Friday, November 19, 2010

Handwriting Review

A couple of years ago, I started to worry about what I would do for handwriting for my kids. I felt it was important, because I didn't want to keep switching what we were doing on them. With research, I found some articles on teaching cursive handwriting first. It made sense to me. There were a LOT of reasons, which I'm not going to go into here - basically the ones that really stuck for me was that people usually revert to writing what they learned first, and that cursive is actually easier.

With more looking, I started out with a program called "Cursive First". It was designed to be used with a reading program by the same company, but could be used alone. When Delta started Year 1, we started up with the Cursive First.... which seemed to take us a long time. In the spring of last year, I had some reservations. His handwriting was 'ok' when we were doing handwriting - but any other time - even writing his name - he used an untaught print. Of course, it doesn't help that anytime anyone writes anything for kids, they print. But on top of that, he had to have the model of what he was to write right above him, and it was slow!

So - I did more research, talked to some people, and got more recommendations. And, I found "Peterson Directed Handwriting". I also happened to find this right as Echo started begging for writing lessons. Oh yeah - she is left-handed!

Peterson Directed Handwriting uses a different concept than most handwriting programs. Instead of tracing dotted lines with a pencil, or other means of tracing - instead you talk as you write to use a different part of the brain, and to create muscle memory.

Peterson does have a manuscript print option, and then courses to transition to cursive - but they also recently added in a learn cursive first option. They also now have PDF lessons that you buy so you can print your own lessons. This is what I used. Oh, the cursive is designed so that you can do a cursive print if you want.

For Echo, I put her into the Cursive Step 1 program. It is designed for a K or grade 1 student. I also found some information on their site on doing it with a K student. (I also found information on teaching a left-handed student, how their paper should be turned, etc.) So far she has learned about 5 letters. The Step 1 program has the pages in alphabetical order, with the idea that you just teach them in the order used by your reading program... but Echo is reading already. We are doing it in the order used by Step 2. Oh, btw, did you know that almost all the lower case letters can be made with a combination of 4 simple strokes? So, I must admit that Echo's writing is not very ledgible so far... but then again, she is only 4. When she wants to write something..... well, she does something vaguely resembling print.... and she tends to write from right to left.... is this common for left-handed kids? The only thing I don't like is that the practice sheets have both the capital and lower-case letter on the page, and I want to focus on just the lower case. sigh.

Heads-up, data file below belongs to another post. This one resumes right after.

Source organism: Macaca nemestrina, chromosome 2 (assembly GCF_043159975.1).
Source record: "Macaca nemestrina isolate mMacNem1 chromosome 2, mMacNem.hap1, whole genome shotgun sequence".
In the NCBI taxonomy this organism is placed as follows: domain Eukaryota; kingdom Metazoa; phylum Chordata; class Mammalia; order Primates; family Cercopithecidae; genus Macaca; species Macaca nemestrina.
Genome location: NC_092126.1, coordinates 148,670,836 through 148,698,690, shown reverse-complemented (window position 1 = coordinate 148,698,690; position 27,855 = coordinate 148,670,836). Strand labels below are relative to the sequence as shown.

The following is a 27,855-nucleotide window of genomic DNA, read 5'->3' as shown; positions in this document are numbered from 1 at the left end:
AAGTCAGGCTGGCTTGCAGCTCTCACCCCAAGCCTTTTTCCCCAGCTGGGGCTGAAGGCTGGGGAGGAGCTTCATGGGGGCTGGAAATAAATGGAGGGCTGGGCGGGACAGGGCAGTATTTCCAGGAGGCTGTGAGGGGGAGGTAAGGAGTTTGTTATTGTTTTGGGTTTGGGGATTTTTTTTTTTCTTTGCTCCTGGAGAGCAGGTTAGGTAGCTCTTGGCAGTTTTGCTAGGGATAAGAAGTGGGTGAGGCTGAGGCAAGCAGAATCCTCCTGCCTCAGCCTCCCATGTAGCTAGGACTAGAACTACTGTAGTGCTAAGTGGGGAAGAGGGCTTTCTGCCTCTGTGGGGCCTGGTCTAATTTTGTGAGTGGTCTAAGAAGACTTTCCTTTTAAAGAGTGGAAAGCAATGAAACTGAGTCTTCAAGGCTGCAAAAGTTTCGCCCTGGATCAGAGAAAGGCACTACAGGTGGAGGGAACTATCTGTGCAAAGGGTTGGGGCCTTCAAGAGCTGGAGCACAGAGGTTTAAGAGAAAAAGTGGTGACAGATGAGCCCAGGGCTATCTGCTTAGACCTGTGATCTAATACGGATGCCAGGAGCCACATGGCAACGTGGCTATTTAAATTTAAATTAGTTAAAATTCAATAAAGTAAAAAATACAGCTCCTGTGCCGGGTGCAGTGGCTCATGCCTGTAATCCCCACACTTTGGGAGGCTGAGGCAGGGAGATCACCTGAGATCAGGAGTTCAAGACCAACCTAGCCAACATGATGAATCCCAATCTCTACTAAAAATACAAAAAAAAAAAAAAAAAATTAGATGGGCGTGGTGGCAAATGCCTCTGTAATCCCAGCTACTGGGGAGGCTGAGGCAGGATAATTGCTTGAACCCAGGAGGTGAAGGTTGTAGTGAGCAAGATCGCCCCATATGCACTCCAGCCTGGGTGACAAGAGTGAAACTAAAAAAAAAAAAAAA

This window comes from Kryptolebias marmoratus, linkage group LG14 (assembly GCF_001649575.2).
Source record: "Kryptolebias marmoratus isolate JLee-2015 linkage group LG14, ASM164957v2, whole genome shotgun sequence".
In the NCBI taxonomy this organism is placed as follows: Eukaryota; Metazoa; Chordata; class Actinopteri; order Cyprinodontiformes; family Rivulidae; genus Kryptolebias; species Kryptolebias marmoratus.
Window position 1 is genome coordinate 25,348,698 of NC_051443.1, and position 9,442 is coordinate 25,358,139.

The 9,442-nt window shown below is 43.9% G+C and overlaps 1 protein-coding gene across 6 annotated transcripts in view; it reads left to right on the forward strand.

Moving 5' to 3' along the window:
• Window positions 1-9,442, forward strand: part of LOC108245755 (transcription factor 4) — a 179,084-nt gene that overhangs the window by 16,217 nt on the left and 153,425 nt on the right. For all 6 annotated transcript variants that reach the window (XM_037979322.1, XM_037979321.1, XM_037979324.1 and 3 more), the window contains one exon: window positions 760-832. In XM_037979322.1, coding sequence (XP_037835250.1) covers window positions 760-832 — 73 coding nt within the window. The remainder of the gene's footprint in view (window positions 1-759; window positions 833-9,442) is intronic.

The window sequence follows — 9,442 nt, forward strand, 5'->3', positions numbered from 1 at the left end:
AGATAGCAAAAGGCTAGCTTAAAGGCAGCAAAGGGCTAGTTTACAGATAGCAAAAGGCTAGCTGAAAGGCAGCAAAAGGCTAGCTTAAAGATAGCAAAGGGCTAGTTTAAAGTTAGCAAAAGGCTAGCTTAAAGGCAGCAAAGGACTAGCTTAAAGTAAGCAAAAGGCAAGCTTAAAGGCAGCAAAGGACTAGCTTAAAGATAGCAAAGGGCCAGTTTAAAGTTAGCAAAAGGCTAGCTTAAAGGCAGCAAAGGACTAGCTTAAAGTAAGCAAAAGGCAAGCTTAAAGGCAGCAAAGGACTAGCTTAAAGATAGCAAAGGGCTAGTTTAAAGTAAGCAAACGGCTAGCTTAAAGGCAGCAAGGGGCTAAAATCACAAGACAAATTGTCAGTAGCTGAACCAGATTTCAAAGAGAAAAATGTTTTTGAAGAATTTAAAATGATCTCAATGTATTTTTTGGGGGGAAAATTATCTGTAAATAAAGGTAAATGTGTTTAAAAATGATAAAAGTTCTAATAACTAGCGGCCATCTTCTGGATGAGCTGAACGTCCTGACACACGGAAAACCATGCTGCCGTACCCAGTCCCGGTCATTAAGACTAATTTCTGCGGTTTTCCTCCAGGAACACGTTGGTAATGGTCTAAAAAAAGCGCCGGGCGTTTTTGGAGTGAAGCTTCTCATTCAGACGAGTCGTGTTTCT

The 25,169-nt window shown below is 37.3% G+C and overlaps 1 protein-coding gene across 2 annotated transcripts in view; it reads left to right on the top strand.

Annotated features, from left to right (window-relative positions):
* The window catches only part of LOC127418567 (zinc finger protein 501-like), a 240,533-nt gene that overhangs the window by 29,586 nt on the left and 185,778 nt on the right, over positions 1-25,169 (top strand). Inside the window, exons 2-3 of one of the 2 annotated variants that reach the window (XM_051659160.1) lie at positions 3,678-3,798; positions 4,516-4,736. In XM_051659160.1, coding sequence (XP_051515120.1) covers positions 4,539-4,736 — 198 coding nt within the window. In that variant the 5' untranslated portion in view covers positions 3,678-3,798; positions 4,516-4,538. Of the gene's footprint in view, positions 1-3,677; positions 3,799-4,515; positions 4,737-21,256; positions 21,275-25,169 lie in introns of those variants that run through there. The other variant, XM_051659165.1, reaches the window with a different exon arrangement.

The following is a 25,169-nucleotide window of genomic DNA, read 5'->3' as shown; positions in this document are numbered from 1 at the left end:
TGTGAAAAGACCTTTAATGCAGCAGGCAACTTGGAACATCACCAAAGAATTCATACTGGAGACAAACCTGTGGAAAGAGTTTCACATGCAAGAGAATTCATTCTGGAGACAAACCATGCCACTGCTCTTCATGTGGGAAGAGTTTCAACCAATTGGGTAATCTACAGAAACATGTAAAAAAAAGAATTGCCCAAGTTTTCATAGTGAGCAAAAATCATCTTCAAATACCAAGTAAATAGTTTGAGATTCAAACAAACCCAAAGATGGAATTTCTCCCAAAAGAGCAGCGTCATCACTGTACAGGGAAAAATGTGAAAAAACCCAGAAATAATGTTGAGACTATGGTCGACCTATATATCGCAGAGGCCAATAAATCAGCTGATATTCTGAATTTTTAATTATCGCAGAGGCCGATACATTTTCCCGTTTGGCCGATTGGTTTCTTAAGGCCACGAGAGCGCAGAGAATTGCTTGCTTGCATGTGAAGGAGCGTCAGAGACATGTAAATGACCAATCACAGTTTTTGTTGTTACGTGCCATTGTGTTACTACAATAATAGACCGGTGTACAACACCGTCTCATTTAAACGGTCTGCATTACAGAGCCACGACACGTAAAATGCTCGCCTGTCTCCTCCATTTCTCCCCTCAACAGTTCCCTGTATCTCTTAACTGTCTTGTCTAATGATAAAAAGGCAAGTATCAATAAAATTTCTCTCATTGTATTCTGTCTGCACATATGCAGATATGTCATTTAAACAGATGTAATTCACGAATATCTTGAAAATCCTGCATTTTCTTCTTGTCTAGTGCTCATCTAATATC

For Delta, he is in Cursive Step 2. You don't have to have done step 1 first, but I do use the Step 1 sheets to introduce the letter, then he does the step 2 sheets for actual writing. He is now about 4 letters away from knowing all the lower-case letters, and I'm impressed. The letters are organized by how easy it is to use. He is at a stage where he has a page to learn 3 or 4 letters at once.... then the next day he has a page of words using those (and previous) letters.... then maybe another day of words.

One other thing I like though is periodically, there is a fluency test..... the student is given 1 minute to write, and then you count how many letters were legible. So, I can see the progress. Also, when he is copying words right now - the words are written at the TOP of the page, smaller than he writes them. This to me is a good step towards writing more independently. I know that in a later lesson, the words he will be writing are just typed above - not in the cursive font. At that point, copywork should be easy to do.

There are later steps in the program - either done by people who are just starting out at an older age, or to further refine a student's writing. They introduce the letters again (at a faster rate) and work with smaller lines, and eventually changing the proportions of some of the letters to create a better look. I plan to use those in future years. There is also a couple of PDF's of master-words used to help you increase fluency in writing.

I have been thrilled with this program! The makers were VERY helpful when I had a few questions, and it is inexpensive. They do have a CD with their font(s) you can buy, but that was out of our budget. That is the one thing I wish I had - the font to make copywork or better practice sheets for Echo (as step 1 doesn't have any words either) - but I know that Delta will soon be writing copywork without having to have it in a cursive model.

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